Green Goblin Makeup Test Photos & Video for Sam Raimi's First SPIDER-MAN Movie
Published: August 23, 2012 - 7:30am
Although it never made it to the film, Amalgamated Dynamics used prosthetic make-up and animatronics to re-create the comic book Green Goblin character for Sony Picture's 2002 Spider-Man movie.
Average teenager Peter Parker is transformed into an extraordinary super hero after he is accidentally bitten by a radioactive spider. When his beloved uncle is savagely murdered during a robbery, young Peter vows to use his powers to avenge his death. Deeming himself Spider-Man, he sets about ridding the streets of crime, bringing him into conflict with malevolent super-villain Green Goblin.
Amalgamated Dynamics, Inc. co-founders Tom Woodruff, Jr. & Alec Gillis offer a slew of details (courtesy of The Stan Winston School of Character Arts Blog) about their Green Goblin creation, including video and images showcasing the application and final design of the outfit:
"When we started Spiderman in 2002, no plan was in place for how the Green Goblin should look. There was some great art by production artist James Lima and creature designer Miles Teves that showed a direction toward the classic early comic book style but director Sam Raimi was unconvinced. Since we had started early enough before shooting was to begin, we were granted a little time and money to produce a prosthetic make-up version to consider.
"In capturing the comic book style, we knew the large goggle-like eyes were going to be a problem. Since they were opaque, there would be no life in them and the thickness of the surrounding forehead would also eliminate expression that would make for a rather dead-looking face. We decided to mechanically articulate the brows via low relief radio-controlled servos that Dave Penikas would design and a separate puppeteer would operate. Sam didn’t think it was going to work, but there was only one way to tell.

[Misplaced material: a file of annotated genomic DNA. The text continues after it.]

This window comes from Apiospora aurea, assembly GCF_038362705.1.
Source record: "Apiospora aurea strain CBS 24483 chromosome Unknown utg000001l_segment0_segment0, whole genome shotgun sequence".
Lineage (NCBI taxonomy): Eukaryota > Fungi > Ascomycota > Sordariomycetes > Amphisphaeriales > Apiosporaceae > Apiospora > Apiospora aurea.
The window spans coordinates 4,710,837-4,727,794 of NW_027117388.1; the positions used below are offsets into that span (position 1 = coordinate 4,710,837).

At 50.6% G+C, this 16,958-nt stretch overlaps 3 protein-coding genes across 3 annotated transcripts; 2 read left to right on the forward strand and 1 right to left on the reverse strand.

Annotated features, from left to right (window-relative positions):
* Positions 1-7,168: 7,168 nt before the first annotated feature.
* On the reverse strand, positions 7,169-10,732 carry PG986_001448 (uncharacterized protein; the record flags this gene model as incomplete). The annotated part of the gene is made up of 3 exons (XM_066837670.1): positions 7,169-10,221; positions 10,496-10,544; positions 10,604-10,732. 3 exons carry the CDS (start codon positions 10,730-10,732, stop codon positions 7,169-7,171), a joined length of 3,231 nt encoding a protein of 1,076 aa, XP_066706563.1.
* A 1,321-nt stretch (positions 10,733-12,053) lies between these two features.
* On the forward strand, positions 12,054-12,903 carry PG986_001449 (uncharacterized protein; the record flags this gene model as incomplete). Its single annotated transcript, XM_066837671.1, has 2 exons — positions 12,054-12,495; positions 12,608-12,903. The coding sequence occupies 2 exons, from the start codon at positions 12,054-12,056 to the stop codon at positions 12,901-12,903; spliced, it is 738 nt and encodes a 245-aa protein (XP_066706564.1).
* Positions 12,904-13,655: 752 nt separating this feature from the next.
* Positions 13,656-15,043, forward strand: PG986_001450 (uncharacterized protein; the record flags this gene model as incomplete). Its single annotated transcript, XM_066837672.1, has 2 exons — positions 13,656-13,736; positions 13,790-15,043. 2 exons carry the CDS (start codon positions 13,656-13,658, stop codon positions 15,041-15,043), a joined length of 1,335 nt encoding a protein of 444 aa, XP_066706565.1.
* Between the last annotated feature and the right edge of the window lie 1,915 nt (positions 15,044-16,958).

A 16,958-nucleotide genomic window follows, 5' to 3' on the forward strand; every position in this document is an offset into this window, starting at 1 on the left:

"Alec and I art-directed Ryan Peterson to sculpt a very realistic-looking Goblin character, referencing early Spiderman art. Rather than mechanically reproduce the comic book version, Peterson took it several steps farther to make it a very organic creature character. The large eyes were still a challenge. To be safe and cover our bases, Peterson also sculpted a more streamlined version that would rely on the actor’s eyes showing and his brow movement reading through. If the animatronic version was a bust, we wanted to have something to show Raimi that would be a solution."
For more details, including the full breakdown on the prosthetic, make up and animatronic tests, visit The Stan Winston School of Character Arts Blog.
In 1972 Stan Winston established Stan Winston Studio. Corralling some of the finest designers, engineers, sculptors, painters, machinists and technicians, the work that came out of the Stan Winston Studio was, from the start, widely recognized as the state-of-the-art in character creation. Over the years, the studio grew from a room in Stan’s garage to a fully-staffed workshop of hundreds of artists, all working to give filmmakers something that exceeded their wildest imaginings.
Always eager to embrace new technologies, Stan Winston helped pioneer the digital revolution including co-founding Digital Domain alongside James Cameron and former ILM boss, Scott Ross.
Integrating emerging techniques such as motion capture, and CGI enhancement, Stan Winston Studio came to be associated with cross-platform and Hybrid CG/Practical character creation for all visual arts venues. Stan’s core team continues his legacy into the new century with Legacy Effects, where a new name, a new building and new projects and challenges continue to keep the spirit of Stan and his studio alive.